Hallways and entryways can be tricky to decorate. These "transitional spaces" are used for a variety of purposes and tend to lack personality. Interior Designer Rebecca Short is here to tell us how to make the most of them.
Consider Your Lifestyle and Needs
"Ask yourself what you need from your entry space and how it isn't working for you," Short says. "From there, you will be able to better understand where to make changes." Questions to ask yourself include:
- Is this where a wet dog is dried off after a rainy walk and the walls are now spattered?
- Is this a good place to leave shoes, or ?
- Is there an easy and natural place for your umbrella, coat and keys?
- Is this entry a good place to welcome guests?
If your transitional space gets little or no natural light, Short suggests using small or overhead ambient lighting along with light, reflective paint. "Think through your lighting and paint scheme in tandem," she advises.
For example, "Painting your front door a pale and soft butter yellow like Benjamin Moore's 'Palace White' in high gloss might be very beautiful with a black and white checked tile floor."
However, she also warns against overusing reflective surfaces to make a small space feel bigger, as they are are hard to clean and may draw even more attention to the clutter you are trying to detract from.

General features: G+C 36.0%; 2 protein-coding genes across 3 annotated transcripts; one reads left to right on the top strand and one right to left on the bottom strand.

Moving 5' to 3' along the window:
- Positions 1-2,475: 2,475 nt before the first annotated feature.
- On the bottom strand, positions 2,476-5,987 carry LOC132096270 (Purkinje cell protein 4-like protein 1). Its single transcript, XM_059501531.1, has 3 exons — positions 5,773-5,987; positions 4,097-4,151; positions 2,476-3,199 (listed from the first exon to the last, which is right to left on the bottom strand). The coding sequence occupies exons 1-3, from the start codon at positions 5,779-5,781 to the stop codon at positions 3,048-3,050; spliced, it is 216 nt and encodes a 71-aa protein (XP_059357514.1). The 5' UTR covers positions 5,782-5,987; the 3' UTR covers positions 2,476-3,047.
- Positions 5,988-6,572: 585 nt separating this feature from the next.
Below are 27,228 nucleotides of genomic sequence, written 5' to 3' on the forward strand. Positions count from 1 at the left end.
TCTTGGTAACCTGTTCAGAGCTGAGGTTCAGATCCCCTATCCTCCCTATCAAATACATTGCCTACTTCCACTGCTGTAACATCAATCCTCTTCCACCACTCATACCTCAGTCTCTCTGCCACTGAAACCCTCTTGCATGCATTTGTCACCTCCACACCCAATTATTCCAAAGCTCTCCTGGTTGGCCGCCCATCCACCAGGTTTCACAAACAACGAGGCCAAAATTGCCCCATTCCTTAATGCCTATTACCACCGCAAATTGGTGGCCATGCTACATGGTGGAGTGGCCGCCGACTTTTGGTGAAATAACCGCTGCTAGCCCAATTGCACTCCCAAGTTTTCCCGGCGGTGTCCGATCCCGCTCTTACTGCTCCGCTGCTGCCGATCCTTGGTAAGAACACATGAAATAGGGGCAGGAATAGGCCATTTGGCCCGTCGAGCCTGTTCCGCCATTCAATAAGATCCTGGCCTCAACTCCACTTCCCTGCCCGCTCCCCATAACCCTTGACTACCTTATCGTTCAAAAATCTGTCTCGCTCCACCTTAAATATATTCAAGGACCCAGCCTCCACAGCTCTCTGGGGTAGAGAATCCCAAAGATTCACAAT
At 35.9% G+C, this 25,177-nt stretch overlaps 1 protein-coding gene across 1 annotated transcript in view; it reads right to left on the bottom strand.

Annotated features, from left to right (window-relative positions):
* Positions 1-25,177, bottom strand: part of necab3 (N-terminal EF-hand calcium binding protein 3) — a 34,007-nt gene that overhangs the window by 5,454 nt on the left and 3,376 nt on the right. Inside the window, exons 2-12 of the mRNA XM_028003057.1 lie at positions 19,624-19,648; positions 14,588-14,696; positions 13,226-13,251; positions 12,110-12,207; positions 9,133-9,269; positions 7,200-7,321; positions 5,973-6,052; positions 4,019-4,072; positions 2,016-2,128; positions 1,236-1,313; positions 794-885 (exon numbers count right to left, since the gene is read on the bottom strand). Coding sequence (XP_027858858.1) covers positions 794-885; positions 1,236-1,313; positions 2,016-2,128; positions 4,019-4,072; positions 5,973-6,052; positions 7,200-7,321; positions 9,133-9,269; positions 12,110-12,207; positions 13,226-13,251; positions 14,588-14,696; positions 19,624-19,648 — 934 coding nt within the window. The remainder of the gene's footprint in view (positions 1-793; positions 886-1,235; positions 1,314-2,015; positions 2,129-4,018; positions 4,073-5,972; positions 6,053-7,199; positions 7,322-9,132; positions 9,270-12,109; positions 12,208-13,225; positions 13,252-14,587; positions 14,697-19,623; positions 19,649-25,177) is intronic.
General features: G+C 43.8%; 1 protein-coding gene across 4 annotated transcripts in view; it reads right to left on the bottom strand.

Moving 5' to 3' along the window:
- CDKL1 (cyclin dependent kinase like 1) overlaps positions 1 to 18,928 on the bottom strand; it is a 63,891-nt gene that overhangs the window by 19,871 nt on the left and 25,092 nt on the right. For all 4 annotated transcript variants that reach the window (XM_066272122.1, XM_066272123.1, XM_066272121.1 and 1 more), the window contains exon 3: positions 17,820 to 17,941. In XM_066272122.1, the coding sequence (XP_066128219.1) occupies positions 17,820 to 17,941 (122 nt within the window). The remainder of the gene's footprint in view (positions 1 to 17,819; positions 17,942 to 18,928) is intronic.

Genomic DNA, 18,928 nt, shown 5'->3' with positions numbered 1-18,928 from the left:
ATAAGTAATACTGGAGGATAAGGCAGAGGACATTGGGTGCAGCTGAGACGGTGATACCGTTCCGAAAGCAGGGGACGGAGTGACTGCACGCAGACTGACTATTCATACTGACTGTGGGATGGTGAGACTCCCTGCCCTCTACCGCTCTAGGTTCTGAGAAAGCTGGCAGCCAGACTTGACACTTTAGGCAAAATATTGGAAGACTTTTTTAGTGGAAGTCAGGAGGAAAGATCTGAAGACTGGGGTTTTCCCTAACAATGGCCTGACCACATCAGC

"Typically a good sized and well-placed mirror for reviewing your reflection is enough," she advises.
Understanding Pattern and Bold Color
When it comes to using patterns and bold colors to decorate, Short says there isn't a simple rule. "You really have to understand your limits and comfort level with both. The case for color and pattern is very personal and relative to the space you're designing."
However, if you do want to bring pattern to your entryway, consider these tips:
- Choose a durable option. Vinyl wall-covering comes in many beautiful styles and can mimic anything from natural fibers to hand-blocked prints.
- Opt for stenciling or tile. Both can be scrubbed clean if necessary.
- Don't neglect your floor. Consider a painted floor or a beautiful runner or entry rug.
Furniture Do's and Don'ts
Short believes every entry should have somewhere to sit. But before splurging on that plush sofa, she suggests circling back to asking yourself how the space is used. Then, consider the following:
- Do buy pieces to address the deficiencies in your entry.
- Do consider durability, scale and purpose.
- Do invest in furniture pieces that are appropriate for your needs and the size of the space.
- Don't buy an antique settee with a woven seat if your entryway regularly hosts the pee-wee soccer team.
- Don't buy a very deep and very tall entry bench with coat storage cubbies if your entry is a long, very narrow hall. You'll feel dwarfed and cramped along side it.
In the end, Short says, "You may need better storage or a grand entry table, but you'll also need space around each for movement."